Okay...I have a confession to make. To-date, I've purchased four TiVo units, and I'm currently running the DirectTV DVR that includes the TiVo service. My wife and I are both TiVo addicts, our friends are sick and tired of us talking about it, and I firmly believe that it's the only way to watch TV. Yes, I realize that it runs Linux, but you know what? It's an excellent product, and they've nailed the user interface. However, although the standalone edition allows you to browse digital media, the DirectTV version does not, so we're left with only a partial solution.
As you can imagine, I've followed our Ultimate TV and Windows Media Center releases quite closely. Believe me when I tell you that I'd love nothing more than to purchase our own stuff. However, I refuse to spend my money on something that I don't believe will offer me a real benefit, and until the recent release of Windows XP Media Center Edition 2005, I didn't believe that we were there yet.
I had heard so many good things about the 2005 edition (for example, see Paul Thurrott's review) that I decided to try it myself. The software and hardware are now available for OEM sale which makes it much easier to evaluate (as a matter of fact, the software is also available to MSDN subscribers). I've always had a problem with the thought of buying a whole computer just to play back my media. Part of the reason I really like TiVo is because it's an appliance that requires no maintenance on my part. I already have a few computers to maintain...I don't need another one. And I didn't look forward to having a computer with all of its associated cables in my home theater. I want something that looks more like A/V equipment (frankly, like TiVo).
Because of a recent computer purchase, I now have an extra P4 1.8GHz machine in need of a job. Although the video card doesn't have a built-in tuner, it does have S-VIDEO out, making it a perfect test machine. So tonight, I installed MCE 2005 and connected it to our home theater. The installation was a breeze, the configuration took only a few minutes, and the interface is easy to use from a distance. And even though it isn't an "appliance," Windows XP Service Pack 2 now allows me to configure the system for automatic updates which makes maintenance simple.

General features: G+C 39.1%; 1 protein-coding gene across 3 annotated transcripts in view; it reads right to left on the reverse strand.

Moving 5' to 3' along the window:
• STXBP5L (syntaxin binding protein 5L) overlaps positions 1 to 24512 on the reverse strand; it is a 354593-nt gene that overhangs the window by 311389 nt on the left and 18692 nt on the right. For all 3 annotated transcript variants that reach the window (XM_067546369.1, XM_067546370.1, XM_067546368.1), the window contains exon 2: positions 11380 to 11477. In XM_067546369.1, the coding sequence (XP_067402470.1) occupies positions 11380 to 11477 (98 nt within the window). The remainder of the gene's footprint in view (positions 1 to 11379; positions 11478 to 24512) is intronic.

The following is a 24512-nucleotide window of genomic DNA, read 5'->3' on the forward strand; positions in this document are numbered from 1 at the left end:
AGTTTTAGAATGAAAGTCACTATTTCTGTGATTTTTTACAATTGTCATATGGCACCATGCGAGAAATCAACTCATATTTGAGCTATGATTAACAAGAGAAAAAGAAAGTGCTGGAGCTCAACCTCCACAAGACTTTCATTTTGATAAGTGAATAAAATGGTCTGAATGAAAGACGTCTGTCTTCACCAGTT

So you can appreciate our situation, my wife and I have ripped over 1,600 CDs to a media server (WMA 192Kbps), we have about 9,000 digital photos, and around six hours of digital video. I'd really like to be able to browse all of our media on our 64" HDTV. We've tried a number of solutions in the past (like the Turtle Beach AudioTron, a good device, but not for that many songs), but we always gravitate back to the Media Center interface. It's clean, logical, and intuitive.
Well, after playing with the interface and working with media over our 802.11g wireless network, I can tell you that we've finally nailed it with the 2005 edition. It's trivial to find music, even among 1,600+ CDs. We're both visual people, so we enjoy the ability to select CDs using the album covers. But, it's also easy to use the remote to search by artist. Response is snappy, and I'm pleased to find that my MSN Radio subscription works just fine. I'm not sure if I'd ever use it, but I am pleasantly surprised to find that my favorite blog reader, NewsGator, is one of the online services. It's also a straightforward exercise to configure network shares, so I can distribute media across more than one device. Slick.
I'm sure that I'll eventually purchase something like the HP Digital Entertainment Center z500 series, because it looks and feels more like the appliance that I'm after. Couple that with a few of our new Media Center Extenders, and we can proliferate media throughout the entire house. Tell me...is there anything better than a gadget addiction!?